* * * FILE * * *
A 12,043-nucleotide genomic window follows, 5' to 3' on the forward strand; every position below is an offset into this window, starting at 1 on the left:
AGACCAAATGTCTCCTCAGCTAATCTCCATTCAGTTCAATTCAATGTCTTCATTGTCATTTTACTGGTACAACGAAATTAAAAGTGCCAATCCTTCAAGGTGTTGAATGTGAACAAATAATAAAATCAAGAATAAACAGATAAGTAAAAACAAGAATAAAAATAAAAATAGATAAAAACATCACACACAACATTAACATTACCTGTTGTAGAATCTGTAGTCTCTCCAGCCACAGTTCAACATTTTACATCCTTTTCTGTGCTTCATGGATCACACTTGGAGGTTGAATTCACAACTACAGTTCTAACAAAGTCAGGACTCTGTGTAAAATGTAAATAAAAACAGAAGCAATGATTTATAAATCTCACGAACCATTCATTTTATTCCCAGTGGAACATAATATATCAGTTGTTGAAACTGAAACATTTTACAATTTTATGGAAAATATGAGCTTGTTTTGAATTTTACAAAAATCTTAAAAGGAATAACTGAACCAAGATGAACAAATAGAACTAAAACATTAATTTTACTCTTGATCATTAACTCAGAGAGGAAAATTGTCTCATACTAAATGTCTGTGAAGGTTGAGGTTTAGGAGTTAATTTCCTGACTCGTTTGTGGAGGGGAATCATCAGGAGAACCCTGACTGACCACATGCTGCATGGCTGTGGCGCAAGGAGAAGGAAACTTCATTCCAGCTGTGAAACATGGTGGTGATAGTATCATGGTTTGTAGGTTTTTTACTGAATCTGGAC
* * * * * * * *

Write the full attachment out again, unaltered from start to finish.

A 12,043-nucleotide genomic window follows, 5' to 3' on the forward strand; every position below is an offset into this window, starting at 1 on the left:
AGACCAAATGTCTCCTCAGCTAATCTCCATTCAGTTCAATTCAATGTCTTCATTGTCATTTTACTGGTACAACGAAATTAAAAGTGCCAATCCTTCAAGGTGTTGAATGTGAACAAATAATAAAATCAAGAATAAACAGATAAGTAAAAACAAGAATAAAAATAAAAATAGATAAAAACATCACACACAACATTAACATTACCTGTTGTAGAATCTGTAGTCTCTCCAGCCACAGTTCAACATTTTACATCCTTTTCTGTGCTTCATGGATCACACTTGGAGGTTGAATTCACAACTACAGTTCTAACAAAGTCAGGACTCTGTGTAAAATGTAAATAAAAACAGAAGCAATGATTTATAAATCTCACGAACCATTCATTTTATTCCCAGTGGAACATAATATATCAGTTGTTGAAACTGAAACATTTTACAATTTTATGGAAAATATGAGCTTGTTTTGAATTTTACAAAAATCTTAAAAGGAATAACTGAACCAAGATGAACAAATAGAACTAAAACATTAATTTTACTCTTGATCATTAACTCAGAGAGGAAAATTGTCTCATACTAAATGTCTGTGAAGGTTGAGGTTTAGGAGTTAATTTCCTGACTCGTTTGTGGAGGGGAATCATCAGGAGAACCCTGACTGACCACATGCTGCATGGCTGTGGCGCAAGGAGAAGGAAACTTCATTCCAGCTGTGAAACATGGTGGTGATAGTATCATGGTTTGTAGGTTTTTTACTGAATCTGGAC